New York Press.
A Temple of Health
Where vigor , good digestion , appetite and
sound repose minister to physical comfort , is
the bodily structure which , however much its
foundations have been sapped by ill health , has
been restored-rebuilt , as it were-by the great
renovating tonic , Hostetter's Stomach Bitters.
Nothing infuses strength into a debilitated
frame like this saving medicine , which , in the
vigor and regularity it imparts to the system ,
endows it with the surest defense against disk
ease , and the best guaranty of a long life and
hale old ago. Worn out men of business , tired
mechanics , overworked mill hands , miners
broken down by hardship and exposure to malaria -
laria , mariners and tourists , all declare that it
is the best safeguard against the influences of
fatigue , bodily or mental , and of climate and
temperature. Incomparable for bilious , rileu-
matte , kidney and nervous troubles.
Doing IIis Best.
The Rochester Post-Express tells of
a clergyman whose sermons were of
the best , but who was reserved and
bashful. "You must be more social , "
the deacons hinted. To his Sunday
school came the children of an orphan
asylum The next Sunday the pastor
stalked across the room , and grasping
the first hand lie came to , which happened -
pened to belong to one of the smallest
orphans , cried out loudly : "Good morning -
ing , my dear sir. How are your father
and mother ? "
Bow's This !
We offer Ono Hundred Dollars Reward
for any case of Catarrh that can not be
cured by Hall's Catarrh Cure !
F. J. CHENEY & CO.Pro s. , Toledo , Ohio.
We , the undersigned , have known F. J.
Cheney for the last 15 years , and believe
him perfectly honorable in all business
transactions and financially able to carry
out any obligations made by their firm.
WEST & r'RUAY , Wholesale Druggists ,
Toledo , Ohio.
WALDI vO , KIHNAN & MARvm , Wholesale
Druggists , Toledo Ohio.
Hall's Catarrh cure is taken internally ,
acting directly upon the blood and mucous
surfaces of the system. Price lac per
bottle. Sold by all Druggists. Testimonials
Hall's Family Pills , 23c.
Owensboro ( Ky. ) Messenger : A gentleman -
tleman of this city who has three
charming and beautiful daughters
several years ago corked up a bottle of
old whisky , saying at the time it should
not be opened until one of the three
married , when the liquor should be
drunk to the health of the bride at the
wedding feast. The whisky is now
thirteen years old and the girls are still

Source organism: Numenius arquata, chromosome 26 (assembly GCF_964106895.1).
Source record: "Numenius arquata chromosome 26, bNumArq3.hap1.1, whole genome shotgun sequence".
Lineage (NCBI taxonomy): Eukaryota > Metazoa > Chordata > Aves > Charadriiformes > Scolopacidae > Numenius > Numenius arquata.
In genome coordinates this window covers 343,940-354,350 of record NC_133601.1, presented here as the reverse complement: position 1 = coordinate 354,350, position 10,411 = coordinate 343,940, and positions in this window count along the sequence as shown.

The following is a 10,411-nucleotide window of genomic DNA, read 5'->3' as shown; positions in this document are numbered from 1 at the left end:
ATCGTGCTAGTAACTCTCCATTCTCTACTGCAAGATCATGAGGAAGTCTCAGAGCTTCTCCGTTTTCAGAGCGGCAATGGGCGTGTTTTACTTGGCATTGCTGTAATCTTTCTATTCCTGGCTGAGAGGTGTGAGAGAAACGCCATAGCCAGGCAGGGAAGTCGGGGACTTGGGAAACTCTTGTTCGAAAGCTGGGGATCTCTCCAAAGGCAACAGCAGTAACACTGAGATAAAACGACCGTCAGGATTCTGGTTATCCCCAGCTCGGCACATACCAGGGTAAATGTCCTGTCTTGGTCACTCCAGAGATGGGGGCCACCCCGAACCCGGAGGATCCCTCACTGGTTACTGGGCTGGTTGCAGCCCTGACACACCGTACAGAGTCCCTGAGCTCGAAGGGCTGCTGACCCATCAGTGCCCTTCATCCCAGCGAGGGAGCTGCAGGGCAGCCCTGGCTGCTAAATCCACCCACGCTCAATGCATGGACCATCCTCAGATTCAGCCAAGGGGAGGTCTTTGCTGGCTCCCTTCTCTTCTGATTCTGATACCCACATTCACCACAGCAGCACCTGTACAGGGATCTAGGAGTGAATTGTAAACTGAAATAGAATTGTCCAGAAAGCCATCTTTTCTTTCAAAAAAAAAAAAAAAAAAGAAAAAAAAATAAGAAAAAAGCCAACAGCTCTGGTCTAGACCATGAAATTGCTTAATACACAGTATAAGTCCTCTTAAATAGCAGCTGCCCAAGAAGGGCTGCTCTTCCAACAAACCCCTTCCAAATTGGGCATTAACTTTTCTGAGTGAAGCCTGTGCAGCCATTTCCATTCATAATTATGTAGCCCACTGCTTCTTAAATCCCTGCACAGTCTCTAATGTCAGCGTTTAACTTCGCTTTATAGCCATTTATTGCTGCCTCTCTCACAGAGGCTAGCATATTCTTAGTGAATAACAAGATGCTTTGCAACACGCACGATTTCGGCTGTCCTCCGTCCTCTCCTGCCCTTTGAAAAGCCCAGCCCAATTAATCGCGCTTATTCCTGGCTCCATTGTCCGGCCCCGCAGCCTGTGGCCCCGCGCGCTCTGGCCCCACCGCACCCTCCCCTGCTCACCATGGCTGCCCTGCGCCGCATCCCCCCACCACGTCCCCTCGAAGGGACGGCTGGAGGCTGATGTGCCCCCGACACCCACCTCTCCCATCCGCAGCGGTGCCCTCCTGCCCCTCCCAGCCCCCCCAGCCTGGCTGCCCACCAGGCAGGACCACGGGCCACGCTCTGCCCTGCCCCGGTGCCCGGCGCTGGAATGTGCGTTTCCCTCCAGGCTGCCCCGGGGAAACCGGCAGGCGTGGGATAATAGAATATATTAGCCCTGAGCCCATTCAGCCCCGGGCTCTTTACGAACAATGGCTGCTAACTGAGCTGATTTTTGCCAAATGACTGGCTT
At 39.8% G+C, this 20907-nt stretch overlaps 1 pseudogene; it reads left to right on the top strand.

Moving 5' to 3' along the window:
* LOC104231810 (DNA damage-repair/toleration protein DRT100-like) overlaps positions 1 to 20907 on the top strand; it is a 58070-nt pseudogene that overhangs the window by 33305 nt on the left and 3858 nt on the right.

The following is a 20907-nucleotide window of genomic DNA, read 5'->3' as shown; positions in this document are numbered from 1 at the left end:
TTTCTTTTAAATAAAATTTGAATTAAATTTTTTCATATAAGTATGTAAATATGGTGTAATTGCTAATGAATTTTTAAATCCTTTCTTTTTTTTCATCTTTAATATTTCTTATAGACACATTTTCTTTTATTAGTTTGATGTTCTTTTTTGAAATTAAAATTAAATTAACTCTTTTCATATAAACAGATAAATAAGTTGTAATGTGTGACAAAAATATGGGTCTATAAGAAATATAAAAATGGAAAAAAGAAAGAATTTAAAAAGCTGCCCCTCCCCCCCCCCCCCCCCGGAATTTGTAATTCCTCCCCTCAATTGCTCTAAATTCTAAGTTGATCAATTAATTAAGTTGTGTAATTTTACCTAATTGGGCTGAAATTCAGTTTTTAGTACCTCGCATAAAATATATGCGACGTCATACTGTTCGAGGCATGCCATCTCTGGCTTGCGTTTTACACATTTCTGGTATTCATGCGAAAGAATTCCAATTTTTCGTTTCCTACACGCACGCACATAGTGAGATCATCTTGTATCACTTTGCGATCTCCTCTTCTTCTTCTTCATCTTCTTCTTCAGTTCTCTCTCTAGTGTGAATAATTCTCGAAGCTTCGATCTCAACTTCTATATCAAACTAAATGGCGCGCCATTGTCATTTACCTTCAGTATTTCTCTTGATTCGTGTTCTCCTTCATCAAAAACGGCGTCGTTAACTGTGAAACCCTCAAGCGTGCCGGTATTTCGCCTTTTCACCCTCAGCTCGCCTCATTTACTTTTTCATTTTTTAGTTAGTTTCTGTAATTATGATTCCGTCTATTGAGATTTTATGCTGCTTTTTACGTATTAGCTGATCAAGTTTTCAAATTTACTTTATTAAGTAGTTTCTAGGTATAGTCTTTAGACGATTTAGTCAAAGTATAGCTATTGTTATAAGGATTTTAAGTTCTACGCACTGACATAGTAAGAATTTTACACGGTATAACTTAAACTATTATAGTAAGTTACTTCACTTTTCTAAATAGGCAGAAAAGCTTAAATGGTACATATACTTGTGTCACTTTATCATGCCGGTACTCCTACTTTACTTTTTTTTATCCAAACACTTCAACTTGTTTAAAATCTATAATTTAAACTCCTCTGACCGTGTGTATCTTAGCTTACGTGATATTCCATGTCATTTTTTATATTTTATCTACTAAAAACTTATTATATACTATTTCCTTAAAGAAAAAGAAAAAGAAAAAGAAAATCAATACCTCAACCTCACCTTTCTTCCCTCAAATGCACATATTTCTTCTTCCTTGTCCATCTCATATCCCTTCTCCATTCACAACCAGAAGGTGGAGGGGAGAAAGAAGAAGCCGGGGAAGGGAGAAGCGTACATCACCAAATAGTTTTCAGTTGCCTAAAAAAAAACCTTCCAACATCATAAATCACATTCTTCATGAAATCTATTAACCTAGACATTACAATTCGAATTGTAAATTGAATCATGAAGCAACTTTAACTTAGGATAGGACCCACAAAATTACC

unmarried. What a luscious chance for
some thirsty young man.
Market Gardeners and Farmers.
Tremendous money is made by getting
your vegetables into market 10 days ahead
of your neighbors. Salzer's Northern
grown Seeds have this reputation. Send to
the John A. Salzer Seed Co. , La Crosse ,
Wis. , for their wholesale catalogue , fnclos-
ing a 2-cent stamp. w
A telephone line now traverses the Gobi
Desert , in China , 3,000 miles in length.
Flying frog are common in Borneo.
The best baking powder made is , ;
as shown by analysis , the Royal. I
rJ ; , S .
' of He2llTi , New-York Ciy.
A recent story in the Youth's Companion -
panion reminds a correspondent of another -
other instance in which a tiresome
march was relieved by a bit of drollery.
Major B. was a severe officer. us
command was marching along a hot
and dusty road in southern Pennsylva-
nia. Orders were very strict against
foraging , but in spite of them a soldier
suddenly sprang out of the ranks in
pursuit of a fat gobler standing among
the sumac bushes on the roadside.
The turkey started off in a hurry ,
with the man after him. Major B.
called out angrily : "Halt ! What do
you mean ? Halt ! "
A few hurried steps and the soldier
laid the turkey low with a blow from
his rifle barreL
"There , dum ye ! " he exclaimed as he
picked it up. "I reckon you'll understand -
stand that when the major says halt he
means halt ! "
Mothers , Save Your Children !
Steketee's Pin Worm Destroyer is the
only sure cure known that effectually de- f
stroys the pin worm , the most troublesome
worm known. It also destroys all other
kinds of worms. There is no remedy that
can expel the worms from the STOMACII or
RECTUM as does Steketee's Pin Worm De-
.troyer. For sale by all druggists ; Rent by mall ou
receipt of 2se. , U. S. postage. Address GEO. 0.
STEKETEE , Grand Rapids , Inch.
A humming bird a little larger than a
horse-fly is common in the East Indies.
Substitute for glass is made from collo-
dion wool , and is flexible , not brittle.
Coe s Couf h Balsam
Is the oldest and best. It will break up a Cold quick.
or than anything else. It Is always reliable. Try It.
Trying to obtain happiness simply to
have it , is nothing more than selfishness.
is contained - .
ed in letters - '
lion speaking of its gratify
ing results in their practice.
of cod-liver oil with H Ylo-
PhosPbites can be administered -
tered when plain oil is out of
the question. It is almost
as palatable as milk-easier
to digest than milk.
Prepared by Scott. Bowne , N. V. All dr"rric'e